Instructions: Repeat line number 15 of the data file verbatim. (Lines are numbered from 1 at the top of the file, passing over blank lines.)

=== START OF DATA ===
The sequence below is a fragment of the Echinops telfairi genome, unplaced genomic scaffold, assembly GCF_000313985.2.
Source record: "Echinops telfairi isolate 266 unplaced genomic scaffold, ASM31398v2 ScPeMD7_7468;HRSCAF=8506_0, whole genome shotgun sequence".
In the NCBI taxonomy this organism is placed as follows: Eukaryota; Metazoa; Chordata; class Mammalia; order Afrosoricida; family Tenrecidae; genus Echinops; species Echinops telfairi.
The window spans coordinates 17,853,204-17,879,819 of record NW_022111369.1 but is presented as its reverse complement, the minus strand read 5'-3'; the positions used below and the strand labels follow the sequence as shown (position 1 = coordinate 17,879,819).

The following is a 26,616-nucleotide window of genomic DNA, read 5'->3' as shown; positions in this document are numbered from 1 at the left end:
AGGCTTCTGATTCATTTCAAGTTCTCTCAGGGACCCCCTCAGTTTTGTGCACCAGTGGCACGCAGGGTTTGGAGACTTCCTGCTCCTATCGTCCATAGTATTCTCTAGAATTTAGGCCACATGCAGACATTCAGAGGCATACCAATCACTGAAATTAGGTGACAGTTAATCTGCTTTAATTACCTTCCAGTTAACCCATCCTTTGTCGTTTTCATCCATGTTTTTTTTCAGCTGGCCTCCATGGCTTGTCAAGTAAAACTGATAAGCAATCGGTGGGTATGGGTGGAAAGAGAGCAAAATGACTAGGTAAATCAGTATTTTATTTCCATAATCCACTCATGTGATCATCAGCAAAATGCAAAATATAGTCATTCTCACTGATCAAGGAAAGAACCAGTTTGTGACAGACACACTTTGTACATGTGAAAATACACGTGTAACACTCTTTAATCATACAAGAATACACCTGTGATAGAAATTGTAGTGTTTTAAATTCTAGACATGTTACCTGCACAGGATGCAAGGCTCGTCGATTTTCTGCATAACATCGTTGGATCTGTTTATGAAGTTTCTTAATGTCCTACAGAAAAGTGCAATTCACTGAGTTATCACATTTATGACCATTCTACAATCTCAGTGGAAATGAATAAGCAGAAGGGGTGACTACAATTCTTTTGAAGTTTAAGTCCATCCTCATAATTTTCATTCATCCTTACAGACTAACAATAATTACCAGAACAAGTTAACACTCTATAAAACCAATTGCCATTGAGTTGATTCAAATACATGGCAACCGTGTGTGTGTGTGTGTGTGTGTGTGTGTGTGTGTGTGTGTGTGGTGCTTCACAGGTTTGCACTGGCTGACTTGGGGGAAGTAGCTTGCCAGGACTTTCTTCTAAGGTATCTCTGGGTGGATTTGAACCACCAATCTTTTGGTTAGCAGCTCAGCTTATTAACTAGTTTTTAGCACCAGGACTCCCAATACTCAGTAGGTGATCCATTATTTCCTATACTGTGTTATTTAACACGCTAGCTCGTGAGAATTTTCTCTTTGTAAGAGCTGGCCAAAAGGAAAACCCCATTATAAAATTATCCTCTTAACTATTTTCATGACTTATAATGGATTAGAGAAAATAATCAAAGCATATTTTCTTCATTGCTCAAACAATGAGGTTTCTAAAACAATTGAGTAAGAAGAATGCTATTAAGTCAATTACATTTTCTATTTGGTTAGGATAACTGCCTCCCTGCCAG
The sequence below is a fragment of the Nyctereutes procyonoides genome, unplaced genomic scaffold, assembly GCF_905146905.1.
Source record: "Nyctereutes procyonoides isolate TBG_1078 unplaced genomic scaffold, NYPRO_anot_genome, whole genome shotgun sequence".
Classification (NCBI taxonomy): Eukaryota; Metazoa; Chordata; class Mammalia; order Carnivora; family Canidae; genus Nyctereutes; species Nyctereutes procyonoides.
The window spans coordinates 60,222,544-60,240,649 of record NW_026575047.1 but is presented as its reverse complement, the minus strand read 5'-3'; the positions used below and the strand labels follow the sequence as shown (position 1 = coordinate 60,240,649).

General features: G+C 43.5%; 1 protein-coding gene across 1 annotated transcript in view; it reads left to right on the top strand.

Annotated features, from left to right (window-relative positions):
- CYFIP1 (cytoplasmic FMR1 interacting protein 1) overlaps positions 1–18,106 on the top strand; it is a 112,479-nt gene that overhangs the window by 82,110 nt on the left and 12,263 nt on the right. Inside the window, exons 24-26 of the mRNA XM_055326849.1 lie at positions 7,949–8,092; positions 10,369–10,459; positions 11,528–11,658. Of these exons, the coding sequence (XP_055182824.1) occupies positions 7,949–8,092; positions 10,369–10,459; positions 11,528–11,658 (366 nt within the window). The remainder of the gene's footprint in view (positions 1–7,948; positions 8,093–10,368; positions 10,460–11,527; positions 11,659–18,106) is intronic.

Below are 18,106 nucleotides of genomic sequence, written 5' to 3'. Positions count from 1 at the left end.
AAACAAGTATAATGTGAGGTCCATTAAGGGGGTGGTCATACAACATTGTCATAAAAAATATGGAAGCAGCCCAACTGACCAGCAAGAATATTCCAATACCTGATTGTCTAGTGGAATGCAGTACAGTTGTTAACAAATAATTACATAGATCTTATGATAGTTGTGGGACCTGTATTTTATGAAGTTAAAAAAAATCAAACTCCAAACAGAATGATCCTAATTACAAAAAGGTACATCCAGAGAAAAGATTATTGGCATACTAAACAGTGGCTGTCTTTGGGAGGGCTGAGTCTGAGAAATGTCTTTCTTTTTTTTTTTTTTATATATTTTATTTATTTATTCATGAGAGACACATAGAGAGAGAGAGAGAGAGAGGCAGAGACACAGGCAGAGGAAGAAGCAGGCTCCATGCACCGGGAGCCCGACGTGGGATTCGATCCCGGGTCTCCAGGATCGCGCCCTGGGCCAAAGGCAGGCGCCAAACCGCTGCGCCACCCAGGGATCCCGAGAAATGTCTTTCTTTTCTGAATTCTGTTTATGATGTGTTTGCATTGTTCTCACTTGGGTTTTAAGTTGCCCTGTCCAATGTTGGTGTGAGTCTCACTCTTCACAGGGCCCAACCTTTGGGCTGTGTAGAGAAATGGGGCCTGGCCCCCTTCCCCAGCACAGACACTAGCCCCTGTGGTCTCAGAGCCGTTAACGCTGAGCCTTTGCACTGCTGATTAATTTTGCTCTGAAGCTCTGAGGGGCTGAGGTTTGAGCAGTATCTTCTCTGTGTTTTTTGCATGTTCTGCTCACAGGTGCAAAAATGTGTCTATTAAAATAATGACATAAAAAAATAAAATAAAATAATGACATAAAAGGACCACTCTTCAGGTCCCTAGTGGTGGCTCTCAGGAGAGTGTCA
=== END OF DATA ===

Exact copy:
AAACAAGTATAATGTGAGGTCCATTAAGGGGGTGGTCATACAACATTGTCATAAAAAATATGGAAGCAGCCCAACTGACCAGCAAGAATATTCCAATACCTGATTGTCTAGTGGAATGCAGTACAGTTGTTAACAAATAATTACATAGATCTTATGATAGTTGTGGGACCTGTATTTTATGAAGTTAAAAAAAATCAAACTCCAAACAGAATGATCCTAATTACAAAAAGGTACATCCAGAGAAAAGATTATTGGCATACTAAACAGTGGCTGTCTTTGGGAGGGCTGAGTCTGAGAAATGTCTTTCTTTTTTTTTTTTTTATATATTTTATTTATTTATTCATGAGAGACACATAGAGAGAGAGAGAGAGAGAGGCAGAGACACAGGCAGAGGAAGAAGCAGGCTCCATGCACCGGGAGCCCGACGTGGGATTCGATCCCGGGTCTCCAGGATCGCGCCCTGGGCCAAAGGCAGGCGCCAAACCGCTGCGCCACCCAGGGATCCCGAGAAATGTCTTTCTTTTCTGAATTCTGTTTATGATGTGTTTGCATTGTTCTCACTTGGGTTTTAAGTTGCCCTGTCCAATGTTGGTGTGAGTCTCACTCTTCACAGGGCCCAACCTTTGGGCTGTGTAGAGAAATGGGGCCTGGCCCCCTTCCCCAGCACAGACACTAGCCCCTGTGGTCTCAGAGCCGTTAACGCTGAGCCTTTGCACTGCTGATTAATTTTGCTCTGAAGCTCTGAGGGGCTGAGGTTTGAGCAGTATCTTCTCTGTGTTTTTTGCATGTTCTGCTCACAGGTGCAAAAATGTGTCTATTAAAATAATGACATAAAAAAATAAAATAAAATAATGACATAAAAGGACCACTCTTCAGGTCCCTAGTGGTGGCTCTCAGGAGAGTGTCA